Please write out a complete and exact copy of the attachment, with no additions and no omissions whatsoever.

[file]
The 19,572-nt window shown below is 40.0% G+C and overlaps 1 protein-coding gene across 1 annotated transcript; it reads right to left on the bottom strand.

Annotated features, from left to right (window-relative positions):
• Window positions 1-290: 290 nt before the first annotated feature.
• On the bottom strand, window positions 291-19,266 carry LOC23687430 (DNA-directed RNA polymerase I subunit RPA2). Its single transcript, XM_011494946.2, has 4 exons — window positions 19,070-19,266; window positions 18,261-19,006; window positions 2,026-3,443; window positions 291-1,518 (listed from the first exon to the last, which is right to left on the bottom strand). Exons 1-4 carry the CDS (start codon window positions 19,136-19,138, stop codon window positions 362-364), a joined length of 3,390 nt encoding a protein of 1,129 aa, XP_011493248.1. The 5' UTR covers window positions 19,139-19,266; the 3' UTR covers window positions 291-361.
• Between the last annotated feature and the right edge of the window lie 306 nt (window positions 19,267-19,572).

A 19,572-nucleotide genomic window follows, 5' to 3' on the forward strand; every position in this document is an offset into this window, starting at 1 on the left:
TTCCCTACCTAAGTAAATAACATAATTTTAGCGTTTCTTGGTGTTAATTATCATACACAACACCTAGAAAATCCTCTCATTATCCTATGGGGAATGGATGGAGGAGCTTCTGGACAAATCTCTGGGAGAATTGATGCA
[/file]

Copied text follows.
The 19,572-nt window shown below is 40.0% G+C and overlaps 1 protein-coding gene across 1 annotated transcript; it reads right to left on the bottom strand.

Annotated features, from left to right (window-relative positions):
• Window positions 1-290: 290 nt before the first annotated feature.
• On the bottom strand, window positions 291-19,266 carry LOC23687430 (DNA-directed RNA polymerase I subunit RPA2). Its single transcript, XM_011494946.2, has 4 exons — window positions 19,070-19,266; window positions 18,261-19,006; window positions 2,026-3,443; window positions 291-1,518 (listed from the first exon to the last, which is right to left on the bottom strand). Exons 1-4 carry the CDS (start codon window positions 19,136-19,138, stop codon window positions 362-364), a joined length of 3,390 nt encoding a protein of 1,129 aa, XP_011493248.1. The 5' UTR covers window positions 19,139-19,266; the 3' UTR covers window positions 291-361.
• Between the last annotated feature and the right edge of the window lie 306 nt (window positions 19,267-19,572).

A 19,572-nucleotide genomic window follows, 5' to 3' on the forward strand; every position in this document is an offset into this window, starting at 1 on the left:
TTCCCTACCTAAGTAAATAACATAATTTTAGCGTTTCTTGGTGTTAATTATCATACACAACACCTAGAAAATCCTCTCATTATCCTATGGGGAATGGATGGAGGAGCTTCTGGACAAATCTCTGGGAGAATTGATGCA